When authors like these gather for lunch, you can be sure deep politics is on the menu.

deepRecently, a number of influential authors and researchers into the nature of democracy and the security state gathered for lunch at the home of Peter Dale Scott, who’s credited with coining the phrase “deep politics.”

They are pictured below, from left: Scott; WhoWhatWhy Editor-in-Chief Russ Baker; Salon founder and media entrepreneur David Talbot; celebrated Pentagon Papers whistleblower Daniel Ellsberg; and former Washington Post editor and reporter Jefferson Morley. (Scott has contributed to the pages of WhoWhatWhy; and Talbot and Ellsberg are on our Editorial Advisory Council):


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What each man shares is authorship of at least one book investigating the shrouded history of the U.S. and the deeper connections at work behind our politics and wars. Besides the vegetarian lunch, the group compared notes and discussed the present condition of the “deep state.”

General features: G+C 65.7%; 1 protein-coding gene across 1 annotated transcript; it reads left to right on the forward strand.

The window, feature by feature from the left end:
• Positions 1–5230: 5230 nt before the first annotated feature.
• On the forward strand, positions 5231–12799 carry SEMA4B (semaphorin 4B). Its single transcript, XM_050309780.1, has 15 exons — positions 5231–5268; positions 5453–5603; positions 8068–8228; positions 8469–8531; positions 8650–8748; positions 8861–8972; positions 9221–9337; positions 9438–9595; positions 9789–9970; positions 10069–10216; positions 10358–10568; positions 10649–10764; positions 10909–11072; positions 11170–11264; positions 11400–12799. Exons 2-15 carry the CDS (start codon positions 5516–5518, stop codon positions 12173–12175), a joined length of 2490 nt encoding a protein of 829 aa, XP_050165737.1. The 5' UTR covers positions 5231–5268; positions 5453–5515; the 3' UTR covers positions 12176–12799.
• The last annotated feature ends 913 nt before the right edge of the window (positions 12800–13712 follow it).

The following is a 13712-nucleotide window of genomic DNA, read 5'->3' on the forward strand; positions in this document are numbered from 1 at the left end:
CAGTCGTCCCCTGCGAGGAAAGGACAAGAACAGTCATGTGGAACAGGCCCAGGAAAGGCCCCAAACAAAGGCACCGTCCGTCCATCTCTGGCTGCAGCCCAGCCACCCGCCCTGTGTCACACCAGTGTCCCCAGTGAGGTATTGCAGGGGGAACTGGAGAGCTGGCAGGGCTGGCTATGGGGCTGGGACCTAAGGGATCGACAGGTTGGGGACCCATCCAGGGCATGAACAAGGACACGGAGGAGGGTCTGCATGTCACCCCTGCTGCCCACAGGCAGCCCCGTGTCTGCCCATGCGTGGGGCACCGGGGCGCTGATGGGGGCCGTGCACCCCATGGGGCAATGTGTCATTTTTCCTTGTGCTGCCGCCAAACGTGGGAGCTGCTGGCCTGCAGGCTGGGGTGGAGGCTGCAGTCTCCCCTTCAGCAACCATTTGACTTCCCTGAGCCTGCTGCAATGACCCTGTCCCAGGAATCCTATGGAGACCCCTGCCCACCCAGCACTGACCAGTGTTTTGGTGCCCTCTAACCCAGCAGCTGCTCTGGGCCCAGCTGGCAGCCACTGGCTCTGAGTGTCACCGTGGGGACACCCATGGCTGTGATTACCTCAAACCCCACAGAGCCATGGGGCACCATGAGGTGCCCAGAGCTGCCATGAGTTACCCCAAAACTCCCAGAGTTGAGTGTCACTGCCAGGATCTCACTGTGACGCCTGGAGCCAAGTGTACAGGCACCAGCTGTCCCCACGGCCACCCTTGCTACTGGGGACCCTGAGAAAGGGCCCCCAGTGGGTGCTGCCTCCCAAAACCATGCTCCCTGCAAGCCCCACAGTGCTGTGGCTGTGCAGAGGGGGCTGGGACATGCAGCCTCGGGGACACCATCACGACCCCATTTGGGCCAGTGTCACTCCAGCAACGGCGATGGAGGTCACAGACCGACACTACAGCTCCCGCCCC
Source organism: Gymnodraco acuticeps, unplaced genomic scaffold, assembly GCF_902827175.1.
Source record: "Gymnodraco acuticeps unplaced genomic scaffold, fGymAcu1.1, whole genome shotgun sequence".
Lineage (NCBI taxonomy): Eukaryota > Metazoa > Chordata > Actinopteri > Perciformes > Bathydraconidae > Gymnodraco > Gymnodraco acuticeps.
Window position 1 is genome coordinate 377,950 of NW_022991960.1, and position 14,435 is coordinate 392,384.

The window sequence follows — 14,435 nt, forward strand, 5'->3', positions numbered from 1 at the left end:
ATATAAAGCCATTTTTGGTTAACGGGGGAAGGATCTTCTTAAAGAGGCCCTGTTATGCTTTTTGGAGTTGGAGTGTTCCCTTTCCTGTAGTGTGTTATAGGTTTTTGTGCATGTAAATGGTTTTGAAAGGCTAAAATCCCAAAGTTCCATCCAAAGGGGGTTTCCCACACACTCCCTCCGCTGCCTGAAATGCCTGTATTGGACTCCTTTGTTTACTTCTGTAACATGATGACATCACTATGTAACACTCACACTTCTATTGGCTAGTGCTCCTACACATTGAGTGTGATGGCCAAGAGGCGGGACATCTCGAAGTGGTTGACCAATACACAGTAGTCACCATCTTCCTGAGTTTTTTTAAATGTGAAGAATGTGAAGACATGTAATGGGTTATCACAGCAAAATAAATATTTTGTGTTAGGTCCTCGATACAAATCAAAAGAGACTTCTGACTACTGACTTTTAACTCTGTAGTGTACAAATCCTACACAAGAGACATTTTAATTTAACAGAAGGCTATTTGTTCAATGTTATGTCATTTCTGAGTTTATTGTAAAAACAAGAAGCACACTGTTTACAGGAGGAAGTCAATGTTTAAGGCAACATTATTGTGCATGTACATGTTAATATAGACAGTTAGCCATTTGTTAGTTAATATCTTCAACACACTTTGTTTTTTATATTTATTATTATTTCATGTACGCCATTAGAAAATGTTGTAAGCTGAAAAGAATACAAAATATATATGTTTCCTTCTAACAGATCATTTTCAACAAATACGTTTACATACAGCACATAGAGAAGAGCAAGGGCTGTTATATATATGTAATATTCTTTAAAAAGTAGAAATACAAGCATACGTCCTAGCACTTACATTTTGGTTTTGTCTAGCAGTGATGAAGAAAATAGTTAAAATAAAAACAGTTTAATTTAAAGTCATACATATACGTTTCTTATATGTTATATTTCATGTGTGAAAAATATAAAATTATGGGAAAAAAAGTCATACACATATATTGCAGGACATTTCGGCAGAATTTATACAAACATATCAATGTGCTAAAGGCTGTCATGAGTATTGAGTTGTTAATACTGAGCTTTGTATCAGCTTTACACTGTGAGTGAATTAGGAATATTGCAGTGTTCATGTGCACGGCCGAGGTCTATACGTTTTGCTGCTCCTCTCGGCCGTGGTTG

Here are some of the works produced by the authors that we think you’ll enjoy reading:

–  Scott is the author of American War Machine: Deep Politics, the CIA Global Drug Connection, and the Road to Afghanistan

–  Baker wrote Family of Secrets: The Bush Dynasty, America’s Invisible Government, and the Hidden History of the Last Fifty Years

–  Talbot penned Brothers: The Hidden History of the Kennedy Years

–  Ellsberg is the author of Secrets: A Memoir of Vietnam and the Pentagon Papers

–  Morley wrote Our Man in Mexico: Winston Scott and the Hidden History of the CIA


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